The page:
The previous post outlined the primary types of capacity-building projects and reviewed how transformational successful capacity-building implementation have been, for example, nonprofits. In this post, we’ll delve into reporting as well as the need for positive and open lines of communication with funders. Nonprofits, as public charities, are subject to investment from both public and private sources. Institutions (such as foundations and corporations) are examples of private sources of support necessary to nonprofits sustainable funding.Let’s say your organization has done a large amount of the work, and you just received your grant award! Beyond implementing the program, communicating with funders is key to ensuring you maintain good standing with their organization. Much of institutional giving is based on the promises you are making to these sources (your proposed programming/services, deliverables, etc.) however, equally important, is how you communicate with founders on your progress. There are the two main types of open communication with funders: formal reporting and relationship-building moments. Formal Reporting are updates given through either Interim Reporting or Impact Reports. They are often requested by each funder and have guidelines on what they should entail (typically sent in the same packet with the award letter/agreement). Interim Reports are updates that support the promised deliverables made to funders (how you’d use the funds). Even for general operating grants, updates to funders—or interim reports—are a necessary part of stewardship (aka maintaining positive relationships with funders which furthers ensure they continue to give/renew). Funding/Impact Reports are distributed to funders at the close of the grant period (typically 1-2 years, however, longer grant periods exist). They are a report back to funders on the full scope of work you’ve accomplished with their funding and a direct assessment of deliverables and key outcomes that were promised. Both of these reporting styles should have qualitative and quantitative examples that compare the progress you’re making to the deliverables you stated you would achieve. Things to detail in the more formal report include indicators of learnings, ways you improved the program, successes, and even challenges that explain where deficits occurred, and solutions you created to offset the barriers to success/implementation. This communication method leans more data driven, leveraging the quantitative efforts of your organization against the key outputs you stated that you would achieve within the initial proposal. Relationship-Building Moments are more informal updates within the stewardship process. This can take place in the form of phone calls to funders, emails, newsletter shares, and sometimes invitations to visit your program (when applicable/safe). One thing I must stress is that you can’t steward an ‘institution.’ You can only really form a bond and reputation with an individual (or group of individuals) at the foundation/corporation. These individuals, through updates, and phone calls, and ‘face- time’ begin to transition from funders to champions of your work. By communicating small victories throughout your grant period, you are showing an institution’s representative that your organization was a worthy investment, and that your impact is rippling beyond their initial grant distribution. This allows a program officer/funder to get to know you (and the organization you represent). Through your touchpoints they learn what your organization stands for at it’s core, beyond the outputs and outcomes outlined in the formal grant and impact reporting. The previous post outlined the primary types of capacity-building projects and reviewed how transformational successful capacity-building implementation have been, for example, nonprofits. In this post, we’ll delve into reporting as well as the need for positive and open lines of communication with funders. Nonprofits, as public charities, are subject to investment from both public and private sources. Institutions (such as foundations and corporations) are examples of private sources of support necessary to nonprofits sustainable funding.Let’s say your organization has done a large amount of the work, and you just received your grant award! Beyond implementing the program, communicating with funders is key to ensuring you maintain good standing with their organization. Much of institutional giving is based on the promises you are making to these sources (your proposed programming/services, deliverables, etc.) however, equally important, is how you communicate with founders on your progress. There are the two main types of open communication with funders: formal reporting and relationship-building moments. Formal Reporting are updates given through either Interim Reporting or Impact Reports. They are often requested by each funder and have guidelines on what they should entail (typically sent in the same packet with the award letter/agreement). Interim Reports are updates that support the promised deliverables made to funders (how you’d use the funds). Even for general operating grants, updates to funders—or interim reports—are a necessary part of stewardship (aka maintaining positive relationships with funders which furthers ensure they continue to give/renew). Funding/Impact Reports are distributed to funders at the close of the grant period (typically 1-2 years, however, longer grant periods exist). They are a report back to funders on the full scope of work you’ve accomplished with their funding and a direct assessment of deliverables and key outcomes that were promised. Both of these reporting styles should have qualitative and quantitative examples that compare the progress you’re making to the deliverables you stated you would achieve. Things to detail in the more formal report include indicators of learnings, ways you improved the program, successes, and even challenges that explain where deficits occurred, and solutions you created to offset the barriers to success/implementation. This communication method leans more data driven, leveraging the quantitative efforts of your organization against the key outputs you stated that you would achieve within the initial proposal. Relationship-Building Moments are more informal updates within the stewardship process. This can take place in the form of phone calls to funders, emails, newsletter shares, and sometimes invitations to visit your program (when applicable/safe). One thing I must stress is that you can’t steward an ‘institution.’ You can only really form a bond and reputation with an individual (or group of individuals) at the foundation/corporation. These individuals, through updates, and phone calls, and ‘face- time’ begin to transition from funders to champions of your work. By communicating small victories throughout your grant period, you are showing an institution’s representative that your organization was a worthy investment, and that your impact is rippling beyond their initial grant distribution. This allows a program officer/funder to get to know you (and the organization you represent). Through your touchpoints they learn what your organization stands for at it’s core, beyond the outputs and outcomes outlined in the formal grant and impact reporting. The previous post outlined the primary types of capacity-building projects and reviewed how transformational successful capacity-building implementation have been, for example, nonprofits. In this post, we’ll delve into reporting as well as the need for positive and open lines of communication with funders. Nonprofits, as public charities, are subject to investment from both public and private sources. Institutions (such as foundations and corporations) are examples of private sources of support necessary to nonprofits sustainable funding.Let’s say your organization has done a large amount of the work, and you just received your grant award! Beyond implementing the program, communicating with funders is key to ensuring you maintain good standing with their organization. Much of institutional giving is based on the promises you are making to these sources (your proposed programming/services, deliverables, etc.) however, equally important, is how you communicate with founders on your progress. There are the two main types of open communication with funders: formal reporting and relationship-building moments. Formal Reporting are updates given through either Interim Reporting or Impact Reports. They are often requested by each funder and have guidelines on what they should entail (typically sent in the same packet with the award letter/agreement). Interim Reports are updates that support the promised deliverables made to funders (how you’d use the funds). Even for general operating grants, updates to funders—or interim reports—are a necessary part of stewardship (aka maintaining positive relationships with funders which furthers ensure they continue to give/renew). Funding/Impact Reports are distributed to funders at the close of the grant period (typically 1-2 years, however, longer grant periods exist). They are a report back to funders on the full scope of work you’ve accomplished with their funding and a direct assessment of deliverables and key outcomes that were promised. Both of these reporting styles should have qualitative and quantitative examples that compare the progress you’re making to the deliverables you stated you would achieve. Things to detail in the more formal report include indicators of learnings, ways you improved the program, successes, and even challenges that explain where deficits occurred, and solutions you created to offset the barriers to success/implementation. This communication method leans more data driven, leveraging the quantitative efforts of your organization against the key outputs you stated that you would achieve within the initial proposal. Relationship-Building Moments are more informal updates within the stewardship process. This can take place in the form of phone calls to funders, emails, newsletter shares, and sometimes invitations to visit your program (when applicable/safe). One thing I must stress is that you can’t steward an ‘institution.’ You can only really form a bond and reputation with an individual (or group of individuals) at the foundation/corporation. These individuals, through updates, and phone calls, and ‘face- time’ begin to transition from funders to champions of your work. By communicating small victories throughout your grant period, you are showing an institution’s representative that your organization was a worthy investment, and that your impact is rippling beyond their initial grant distribution. This allows a program officer/funder to get to know you (and the organization you represent). Through your touchpoints they learn what your organization stands for at it’s core, beyond the outputs and outcomes outlined in the formal grant and impact reporting. The previous post outlined the primary types of capacity-building projects and reviewed how transformational successful capacity-building implementation have been, for example, nonprofits. In this post, we’ll delve into reporting as well as the need for positive and open lines of communication with funders. Nonprofits, as public charities, are subject to investment from both public and private sources. Institutions (such as foundations and corporations) are examples of private sources of support necessary to nonprofits sustainable funding.Let’s say your organization has done a large amount of the work, and you just received your grant award! Beyond implementing the program, communicating with funders is key to ensuring you maintain good standing with their organization. Much of institutional giving is based on the promises you are making to these sources (your proposed programming/services, deliverables, etc.) however, equally important, is how you communicate with founders on your progress. There are the two main types of open communication with funders: formal reporting and relationship-building moments. Formal Reporting are updates given through either Interim Reporting or Impact Reports. They are often requested by each funder and have guidelines on what they should entail (typically sent in the same packet with the award letter/agreement). Interim Reports are updates that support the promised deliverables made to funders (how you’d use the funds). Even for general operating grants, updates to funders—or interim reports—are a necessary part of stewardship (aka maintaining positive relationships with funders which furthers ensure they continue to give/renew). Funding/Impact Reports are distributed to funders at the close of the grant period (typically 1-2 years, however, longer grant periods exist). They are a report back to funders on the full scope of work you’ve accomplished with their funding and a direct assessment of deliverables and key outcomes that were promised. Both of these reporting styles should have qualitative and quantitative examples that compare the progress you’re making to the deliverables you stated you would achieve. Things to detail in the more formal report include indicators of learnings, ways you improved the program, successes, and even challenges that explain where deficits occurred, and solutions you created to offset the barriers to success/implementation. This communication method leans more data driven, leveraging the quantitative efforts of your organization against the key outputs you stated that you would achieve within the initial proposal. Relationship-Building Moments are more informal updates within the stewardship process. This can take place in the form of phone calls to funders, emails, newsletter shares, and sometimes invitations to visit your program (when applicable/safe). One thing I must stress is that you can’t steward an ‘institution.’ You can only really form a bond and reputation with an individual (or group of individuals) at the foundation/corporation. These individuals, through updates, and phone calls, and ‘face- time’ begin to transition from funders to champions of your work. By communicating small victories throughout your grant period, you are showing an institution’s representative that your organization was a worthy investment, and that your impact is rippling beyond their initial grant distribution. This allows a program officer/funder to get to know you (and the organization you represent). Through your touchpoints they learn what your organization stands for at it’s core, beyond the outputs and outcomes outlined in the formal grant and impact reporting. The previous post outlined the primary types of capacity-building projects and reviewed how transformational successful capacity-building implementation have been, for example, nonprofits. In this post, we’ll delve into reporting as well as the need for positive and open lines of communication with funders. Nonprofits, as public charities, are subject to investment from both public and private sources. Institutions (such as foundations and corporations) are examples of private sources of support necessary to nonprofits sustainable funding.Let’s say your organization has done a large amount of the work, and you just received your grant award! Beyond implementing the program, communicating with funders is key to ensuring you maintain good standing with their organization. Much of institutional giving is based on the promises you are making to these sources (your proposed programming/services, deliverables, etc.) however, equally important, is how you communicate with founders on your progress. There are the two main types of open communication with funders: formal reporting and relationship-building moments. Formal Reporting are updates given through either Interim Reporting or Impact Reports. They are often requested by each funder and have guidelines on what they should entail (typically sent in the same packet with the award letter/agreement). Interim Reports are updates that support the promised deliverables made to funders (how you’d use the funds). Even for general operating grants, updates to funders—or interim reports—are a necessary part of stewardship (aka maintaining positive relationships with funders which furthers ensure they continue to give/renew). Funding/Impact Reports are distributed to funders at the close of the grant period (typically 1-2 years, however, longer grant periods exist). They are a report back to funders on the full scope of work you’ve accomplished with their funding and a direct assessment of deliverables and key outcomes that were promised. Both of these reporting styles should have qualitative and quantitative examples that compare the progress you’re making to the deliverables you stated you would achieve. Things to detail in the more formal report include indicators of learnings, ways you improved the program, successes, and even challenges that explain where deficits occurred, and solutions you created to offset the barriers to success/implementation. This communication method leans more data driven, leveraging the quantitative efforts of your organization against the key outputs you stated that you would achieve within the initial proposal. Relationship-Building Moments are more informal updates within the stewardship process. This can take place in the form of phone calls to funders, emails, newsletter shares, and sometimes invitations to visit your program (when applicable/safe). One thing I must stress is that you can’t steward an ‘institution.’ You can only really form a bond and reputation with an individual (or group of individuals) at the foundation/corporation. These individuals, through updates, and phone calls, and ‘face- time’ begin to transition from funders to champions of your work. By communicating small victories throughout your grant period, you are showing an institution’s representative that your organization was a worthy investment, and that your impact is rippling beyond their initial grant distribution. This allows a program officer/funder to get to know you (and the organization you represent). Through your touchpoints they learn what your organization stands for at it’s core, beyond the outputs and outcomes outlined in the formal grant and impact reporting. The previous post outlined the primary types of capacity-building projects and reviewed how transformational successful capacity-building implementation have been, for example, nonprofits. In this post, we’ll delve into reporting as well as the need for positive and open lines of communication with funders. Nonprofits, as public charities, are subject to investment from both public and private sources. Institutions (such as foundations and corporations) are examples of private sources of support necessary to nonprofits sustainable funding.Let’s say your organization has done a large amount of the work, and you just received your grant award! Beyond implementing the program, communicating with funders is key to ensuring you maintain good standing with their organization. Much of institutional giving is based on the promises you are making to these sources (your proposed programming/services, deliverables, etc.) however, equally important, is how you communicate with founders on your progress. There are the two main types of open communication with funders: formal reporting and relationship-building moments. Formal Reporting are updates given through either Interim Reporting or Impact Reports. They are often requested by each funder and have guidelines on what they should entail (typically sent in the same packet with the award letter/agreement). Interim Reports are updates that support the promised deliverables made to funders (how you’d use the funds). Even for general operating grants, updates to funders—or interim reports—are a necessary part of stewardship (aka maintaining positive relationships with funders which furthers ensure they continue to give/renew). Funding/Impact Reports are distributed to funders at the close of the grant period (typically 1-2 years, however, longer grant periods exist). They are a report back to funders on the full scope of work you’ve accomplished with their funding and a direct assessment of deliverables and key outcomes that were promised. Both of these reporting styles should have qualitative and quantitative examples that compare the progress you’re making to the deliverables you stated you would achieve. Things to detail in the more formal report include indicators of learnings, ways you improved the program, successes, and even challenges that explain where deficits occurred, and solutions you created to offset the barriers to success/implementation. This communication method leans more data driven, leveraging the quantitative efforts of your organization against the key outputs you stated that you would achieve within the initial proposal. Relationship-Building Moments are more informal updates within the stewardship process. This can take place in the form of phone calls to funders, emails, newsletter shares, and sometimes invitations to visit your program (when applicable/safe). One thing I must stress is that you can’t steward an ‘institution.’ You can only really form a bond and reputation with an individual (or group of individuals) at the foundation/corporation. These individuals, through updates, and phone calls, and ‘face- time’ begin to transition from funders to champions of your work. By communicating small victories throughout your grant period, you are showing an institution’s representative that your organization was a worthy investment, and that your impact is rippling beyond their initial grant distribution. This allows a program officer/funder to get to know you (and the organization you represent). Through your touchpoints they learn what your organization stands for at it’s core, beyond the outputs and outcomes outlined in the formal grant and impact reporting. The previous post outlined the primary types of capacity-building projects and reviewed how transformational successful capacity-building implementation have been, for example, nonprofits. In this post, we’ll delve into reporting as well as the need for positive and open lines of communication with funders. Nonprofits, as public charities, are subject to investment from both public and private sources. Institutions (such as foundations and corporations) are examples of private sources of support necessary to nonprofits sustainable funding.Let’s say your organization has done a large amount of the work, and you just received your grant award! Beyond implementing the program, communicating with funders is key to ensuring you maintain good standing with their organization. Much of institutional giving is based on the promises you are making to these sources (your proposed programming/services, deliverables, etc.) however, equally important, is how you communicate with founders on your progress. There are the two main types of open communication with funders: formal reporting and relationship-building moments. Formal Reporting are updates given through either Interim Reporting or Impact Reports. They are often requested by each funder and have guidelines on what they should entail (typically sent in the same packet with the award letter/agreement). Interim Reports are updates that support the promised deliverables made to funders (how you’d use the funds). Even for general operating grants, updates to funders—or interim reports—are a necessary part of stewardship (aka maintaining positive relationships with funders which furthers ensure they continue to give/renew). Funding/Impact Reports are distributed to funders at the close of the grant period (typically 1-2 years, however, longer grant periods exist). They are a report back to funders on the full scope of work you’ve accomplished with their funding and a direct assessment of deliverables and key outcomes that were promised. Both of these reporting styles should have qualitative and quantitative examples that compare the progress you’re making to the deliverables you stated you would achieve. Things to detail in the more formal report include indicators of learnings, ways you improved the program, successes, and even challenges that explain where deficits occurred, and solutions you created to offset the barriers to success/implementation. This communication method leans more data driven, leveraging the quantitative efforts of your organization against the key outputs you stated that you would achieve within the initial proposal. Relationship-Building Moments are more informal updates within the stewardship process. This can take place in the form of phone calls to funders, emails, newsletter shares, and sometimes invitations to visit your program (when applicable/safe). One thing I must stress is that you can’t steward an ‘institution.’ You can only really form a bond and reputation with an individual (or group of individuals) at the foundation/corporation. These individuals, through updates, and phone calls, and ‘face- time’ begin to transition from funders to champions of your work. By communicating small victories throughout your grant period, you are showing an institution’s representative that your organization was a worthy investment, and that your impact is rippling beyond their initial grant distribution. This allows a program officer/funder to get to know you (and the organization you represent). Through your touchpoints they learn what your organization stands for at it’s core, beyond the outputs and outcomes outlined in the formal grant and impact reporting. The previous post outlined the primary types of capacity-building projects and reviewed how transformational successful capacity-building implementation have been, for example, nonprofits. In this post, we’ll delve into reporting as well as the need for positive and open lines of communication with funders. Nonprofits, as public charities, are subject to investment from both public and private sources. Institutions (such as foundations and corporations) are examples of private sources of support necessary to nonprofits sustainable funding.Let’s say your organization has done a large amount of the work, and you just received your grant award! Beyond implementing the program, communicating with funders is key to ensuring you maintain good standing with their organization. Much of institutional giving is based on the promises you are making to these sources (your proposed programming/services, deliverables, etc.) however, equally important, is how you communicate with founders on your progress. There are the two main types of open communication with funders: formal reporting and relationship-building moments. Formal Reporting are updates given through either Interim Reporting or Impact Reports. They are often requested by each funder and have guidelines on what they should entail (typically sent in the same packet with the award letter/agreement). Interim Reports are updates that support the promised deliverables made to funders (how you’d use the funds). Even for general operating grants, updates to funders—or interim reports—are a necessary part of stewardship (aka maintaining positive relationships with funders which furthers ensure they continue to give/renew). Funding/Impact Reports are distributed to funders at the close of the grant period (typically 1-2 years, however, longer grant periods exist). They are a report back to funders on the full scope of work you’ve accomplished with their funding and a direct assessment of deliverables and key outcomes that were promised. Both of these reporting styles should have qualitative and quantitative examples that compare the progress you’re making to the deliverables you stated you would achieve. Things to detail in the more formal report include indicators of learnings, ways you improved the program, successes, and even challenges that explain where deficits occurred, and solutions you created to offset the barriers to success/implementation. This communication method leans more data driven, leveraging the quantitative efforts of your organization against the key outputs you stated that you would achieve within the initial proposal. Relationship-Building Moments are more informal updates within the stewardship process. This can take place in the form of phone calls to funders, emails, newsletter shares, and sometimes invitations to visit your program (when applicable/safe). One thing I must stress is that you can’t steward an ‘institution.’ You can only really form a bond and reputation with an individual (or group of individuals) at the foundation/corporation. These individuals, through updates, and phone calls, and ‘face- time’ begin to transition from funders to champions of your work. By communicating small victories throughout your grant period, you are showing an institution’s representative that your organization was a worthy investment, and that your impact is rippling beyond their initial grant distribution. This allows a program officer/funder to get to know you (and the organization you represent). Through your touchpoints they learn what your organization stands for at it’s core, beyond the outputs and outcomes outlined in the formal grant and impact reporting. The previous post outlined the primary types of capacity-building projects and reviewed how transformational successful capacity-building implementation have been, for example, nonprofits. In this post, we’ll delve into reporting as well as the need for positive and open lines of communication with funders. Nonprofits, as public charities, are subject to investment from both public and private sources. Institutions (such as foundations and corporations) are examples of private sources of support necessary to nonprofits sustainable funding.Let’s say your organization has done a large amount of the work, and you just received your grant award! Beyond implementing the program, communicating with funders is key to ensuring you maintain good standing with their organization. Much of institutional giving is based on the promises you are making to these sources (your proposed programming/services, deliverables, etc.) however, equally important, is how you communicate with founders on your progress. There are the two main types of open communication with funders: formal reporting and relationship-building moments. Formal Reporting are updates given through either Interim Reporting or Impact Reports. They are often requested by each funder and have guidelines on what they should entail (typically sent in the same packet with the award letter/agreement). Interim Reports are updates that support the promised deliverables made to funders (how you’d use the funds). Even for general operating grants, updates to funders—or interim reports—are a necessary part of stewardship (aka maintaining positive relationships with funders which furthers ensure they continue to give/renew). Funding/Impact Reports are distributed to funders at the close of the grant period (typically 1-2 years, however, longer grant periods exist). They are a report back to funders on the full scope of work you’ve accomplished with their funding and a direct assessment of deliverables and key outcomes that were promised. Both of these reporting styles should have qualitative and quantitative examples that compare the progress you’re making to the deliverables you stated you would achieve. Things to detail in the more formal report include indicators of learnings, ways you improved the program, successes, and even challenges that explain where deficits occurred, and solutions you created to offset the barriers to success/implementation. This communication method leans more data driven, leveraging the quantitative efforts of your organization against the key outputs you stated that you would achieve within the initial proposal. Relationship-Building Moments are more informal updates within the stewardship process. This can take place in the form of phone calls to funders, emails, newsletter shares, and sometimes invitations to visit your program (when applicable/safe). One thing I must stress is that you can’t steward an ‘institution.’ You can only really form a bond and reputation with an individual (or group of individuals) at the foundation/corporation. These individuals, through updates, and phone calls, and ‘face- time’ begin to transition from funders to champions of your work. By communicating small victories throughout your grant period, you are showing an institution’s representative that your organization was a worthy investment, and that your impact is rippling beyond their initial grant distribution. This allows a program officer/funder to get to know you (and the organization you represent). Through your touchpoints they learn what your organization stands for at it’s core, beyond the outputs and outcomes outlined in the formal grant and impact reporting. The previous post outlined the primary types of capacity-building projects and reviewed how transformational successful capacity-building implementation have been, for example, nonprofits. In this post, we’ll delve into reporting as well as the need for positive and open lines of communication with funders. Nonprofits, as public charities, are subject to investment from both public and private sources. Institutions (such as foundations and corporations) are examples of private sources of support necessary to nonprofits sustainable funding.Let’s say your organization has done a large amount of the work, and you just received your grant award! Beyond implementing the program, communicating with funders is key to ensuring you maintain good standing with their organization. Much of institutional giving is based on the promises you are making to these sources (your proposed programming/services, deliverables, etc.) however, equally important, is how you communicate with founders on your progress. There are the two main types of open communication with funders: formal reporting and relationship-building moments. Formal Reporting are updates given through either Interim Reporting or Impact Reports. They are often requested by each funder and have guidelines on what they should entail (typically sent in the same packet with the award letter/agreement). Interim Reports are updates that support the promised deliverables made to funders (how you’d use the funds). Even for general operating grants, updates to funders—or interim reports—are a necessary part of stewardship (aka maintaining positive relationships with funders which furthers ensure they continue to give/renew). Funding/Impact Reports are distributed to funders at the close of the grant period (typically 1-2 years, however, longer grant periods exist). They are a report back to funders on the full scope of work you’ve accomplished with their funding and a direct assessment of deliverables and key outcomes that were promised. Both of these reporting styles should have qualitative and quantitative examples that compare the progress you’re making to the deliverables you stated you would achieve. Things to detail in the more formal report include indicators of learnings, ways you improved the program, successes, and even challenges that explain where deficits occurred, and solutions you created to offset the barriers to success/implementation. This communication method leans more data driven, leveraging the quantitative efforts of your organization against the key outputs you stated that you would achieve within the initial proposal. Relationship-Building Moments are more informal updates within the stewardship process. This can take place in the form of phone calls to funders, emails, newsletter shares, and sometimes invitations to visit your program (when applicable/safe). One thing I must stress is that you can’t steward an ‘institution.’ You can only really form a bond and reputation with an individual (or group of individuals) at the foundation/corporation. These individuals, through updates, and phone calls, and ‘face- time’ begin to transition from funders to champions of your work. By communicating small victories throughout your grant period, you are showing an institution’s representative that your organization was a worthy investment, and that your impact is rippling beyond their initial grant distribution. This allows a program officer/funder to get to know you (and the organization you represent). Through your touchpoints they learn what your organization stands for at it’s core, beyond the outputs and outcomes outlined in the formal grant and impact reporting.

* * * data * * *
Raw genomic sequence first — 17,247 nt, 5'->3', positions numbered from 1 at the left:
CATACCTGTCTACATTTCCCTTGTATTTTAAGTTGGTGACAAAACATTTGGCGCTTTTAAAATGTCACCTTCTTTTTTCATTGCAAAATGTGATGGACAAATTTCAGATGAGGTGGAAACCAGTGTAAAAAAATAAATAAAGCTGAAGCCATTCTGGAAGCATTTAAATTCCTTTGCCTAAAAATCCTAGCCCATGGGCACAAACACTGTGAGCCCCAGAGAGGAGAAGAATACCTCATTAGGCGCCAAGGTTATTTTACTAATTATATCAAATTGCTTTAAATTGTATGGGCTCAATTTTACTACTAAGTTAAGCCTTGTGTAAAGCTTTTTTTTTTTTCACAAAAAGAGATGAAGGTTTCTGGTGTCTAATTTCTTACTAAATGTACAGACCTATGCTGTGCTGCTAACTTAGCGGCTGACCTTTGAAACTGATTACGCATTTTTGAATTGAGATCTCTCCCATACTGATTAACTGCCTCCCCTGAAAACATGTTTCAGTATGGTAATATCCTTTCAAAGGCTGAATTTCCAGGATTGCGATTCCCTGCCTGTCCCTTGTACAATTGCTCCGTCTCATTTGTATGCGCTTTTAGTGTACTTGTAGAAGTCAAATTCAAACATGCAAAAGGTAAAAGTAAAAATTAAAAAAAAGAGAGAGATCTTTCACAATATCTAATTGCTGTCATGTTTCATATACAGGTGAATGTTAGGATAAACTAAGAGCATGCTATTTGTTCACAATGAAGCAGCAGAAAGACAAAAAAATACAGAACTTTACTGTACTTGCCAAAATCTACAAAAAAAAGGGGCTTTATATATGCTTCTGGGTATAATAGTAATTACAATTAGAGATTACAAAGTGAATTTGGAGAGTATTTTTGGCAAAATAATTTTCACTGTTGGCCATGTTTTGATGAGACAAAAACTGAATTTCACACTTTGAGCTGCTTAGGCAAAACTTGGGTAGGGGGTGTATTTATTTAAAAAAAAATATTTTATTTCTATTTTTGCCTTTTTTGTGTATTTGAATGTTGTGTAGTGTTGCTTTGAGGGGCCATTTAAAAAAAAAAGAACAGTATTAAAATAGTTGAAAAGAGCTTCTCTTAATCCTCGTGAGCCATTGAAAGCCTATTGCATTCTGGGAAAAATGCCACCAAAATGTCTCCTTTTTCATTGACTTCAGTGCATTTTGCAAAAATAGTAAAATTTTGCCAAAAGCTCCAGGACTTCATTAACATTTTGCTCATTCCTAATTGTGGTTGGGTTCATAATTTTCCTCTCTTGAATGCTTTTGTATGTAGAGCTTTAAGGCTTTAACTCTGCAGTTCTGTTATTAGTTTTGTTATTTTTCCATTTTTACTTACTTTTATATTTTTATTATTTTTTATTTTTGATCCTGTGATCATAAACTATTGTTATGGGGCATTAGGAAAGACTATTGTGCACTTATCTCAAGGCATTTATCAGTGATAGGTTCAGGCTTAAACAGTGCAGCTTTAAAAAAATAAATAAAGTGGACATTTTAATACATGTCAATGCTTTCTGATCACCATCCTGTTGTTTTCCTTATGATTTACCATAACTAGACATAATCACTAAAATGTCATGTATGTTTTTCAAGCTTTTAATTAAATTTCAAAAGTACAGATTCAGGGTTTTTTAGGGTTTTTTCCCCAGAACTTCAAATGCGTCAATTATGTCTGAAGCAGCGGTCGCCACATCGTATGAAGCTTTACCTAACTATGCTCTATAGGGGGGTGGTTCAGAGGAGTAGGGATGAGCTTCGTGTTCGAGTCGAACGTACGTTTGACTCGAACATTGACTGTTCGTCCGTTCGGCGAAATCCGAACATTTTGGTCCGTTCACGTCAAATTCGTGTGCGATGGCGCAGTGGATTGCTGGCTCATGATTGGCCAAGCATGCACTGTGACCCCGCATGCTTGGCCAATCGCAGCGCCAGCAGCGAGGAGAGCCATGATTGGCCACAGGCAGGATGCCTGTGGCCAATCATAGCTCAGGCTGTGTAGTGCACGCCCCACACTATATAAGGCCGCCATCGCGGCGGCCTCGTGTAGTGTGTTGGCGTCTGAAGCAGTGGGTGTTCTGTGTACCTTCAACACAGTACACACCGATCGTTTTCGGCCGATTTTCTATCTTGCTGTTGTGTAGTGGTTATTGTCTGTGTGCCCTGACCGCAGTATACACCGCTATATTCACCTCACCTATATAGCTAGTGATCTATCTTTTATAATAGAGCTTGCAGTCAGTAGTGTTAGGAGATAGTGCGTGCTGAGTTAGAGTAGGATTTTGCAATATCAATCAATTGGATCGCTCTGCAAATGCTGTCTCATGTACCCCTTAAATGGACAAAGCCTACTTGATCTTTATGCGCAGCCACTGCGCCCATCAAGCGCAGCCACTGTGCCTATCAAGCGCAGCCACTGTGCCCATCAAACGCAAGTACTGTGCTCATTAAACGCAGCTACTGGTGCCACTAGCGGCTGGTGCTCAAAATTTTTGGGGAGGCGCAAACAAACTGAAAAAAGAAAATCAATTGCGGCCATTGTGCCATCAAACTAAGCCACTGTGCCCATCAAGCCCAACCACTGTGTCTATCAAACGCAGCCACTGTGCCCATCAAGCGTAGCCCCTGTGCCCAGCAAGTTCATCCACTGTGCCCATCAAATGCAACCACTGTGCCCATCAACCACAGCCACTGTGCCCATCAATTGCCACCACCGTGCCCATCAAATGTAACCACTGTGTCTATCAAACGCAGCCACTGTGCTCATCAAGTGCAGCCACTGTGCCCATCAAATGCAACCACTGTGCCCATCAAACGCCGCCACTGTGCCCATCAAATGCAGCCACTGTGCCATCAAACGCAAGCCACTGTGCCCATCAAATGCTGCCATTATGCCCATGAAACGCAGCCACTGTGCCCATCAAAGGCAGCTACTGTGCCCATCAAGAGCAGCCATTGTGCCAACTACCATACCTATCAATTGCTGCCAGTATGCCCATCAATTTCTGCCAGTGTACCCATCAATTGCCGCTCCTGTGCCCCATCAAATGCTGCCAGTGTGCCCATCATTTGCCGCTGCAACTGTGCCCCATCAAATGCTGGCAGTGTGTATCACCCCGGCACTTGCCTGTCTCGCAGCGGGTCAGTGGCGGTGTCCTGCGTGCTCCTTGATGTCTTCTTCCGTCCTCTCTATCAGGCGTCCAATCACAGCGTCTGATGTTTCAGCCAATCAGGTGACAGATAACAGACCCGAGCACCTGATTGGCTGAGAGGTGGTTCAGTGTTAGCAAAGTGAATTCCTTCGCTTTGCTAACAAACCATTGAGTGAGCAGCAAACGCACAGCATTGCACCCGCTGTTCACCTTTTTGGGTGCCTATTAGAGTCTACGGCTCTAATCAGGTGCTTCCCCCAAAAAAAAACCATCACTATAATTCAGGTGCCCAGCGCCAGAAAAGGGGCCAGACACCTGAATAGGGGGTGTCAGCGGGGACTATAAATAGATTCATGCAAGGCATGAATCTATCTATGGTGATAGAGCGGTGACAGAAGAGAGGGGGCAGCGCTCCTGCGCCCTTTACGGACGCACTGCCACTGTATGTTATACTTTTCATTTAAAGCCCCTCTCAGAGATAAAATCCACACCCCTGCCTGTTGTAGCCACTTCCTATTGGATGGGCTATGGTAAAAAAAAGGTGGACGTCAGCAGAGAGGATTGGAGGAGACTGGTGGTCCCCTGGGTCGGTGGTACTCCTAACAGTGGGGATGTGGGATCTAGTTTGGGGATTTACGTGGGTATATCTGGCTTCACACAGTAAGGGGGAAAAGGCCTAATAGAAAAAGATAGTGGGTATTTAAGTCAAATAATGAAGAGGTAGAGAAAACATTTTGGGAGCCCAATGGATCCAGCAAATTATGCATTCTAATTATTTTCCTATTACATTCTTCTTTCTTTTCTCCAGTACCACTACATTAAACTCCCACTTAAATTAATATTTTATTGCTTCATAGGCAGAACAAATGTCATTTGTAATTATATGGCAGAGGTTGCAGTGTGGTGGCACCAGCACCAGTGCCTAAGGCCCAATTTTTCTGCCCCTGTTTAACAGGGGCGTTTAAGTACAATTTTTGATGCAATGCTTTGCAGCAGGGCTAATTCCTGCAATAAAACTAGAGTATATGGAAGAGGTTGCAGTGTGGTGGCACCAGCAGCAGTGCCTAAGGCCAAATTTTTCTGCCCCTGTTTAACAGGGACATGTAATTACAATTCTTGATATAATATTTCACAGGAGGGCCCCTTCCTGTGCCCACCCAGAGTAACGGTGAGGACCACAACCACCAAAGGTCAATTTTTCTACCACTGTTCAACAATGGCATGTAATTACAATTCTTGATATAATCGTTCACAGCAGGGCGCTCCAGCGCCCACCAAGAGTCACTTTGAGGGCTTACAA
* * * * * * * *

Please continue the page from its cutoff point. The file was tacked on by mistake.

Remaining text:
by Sade Dozan 11 min read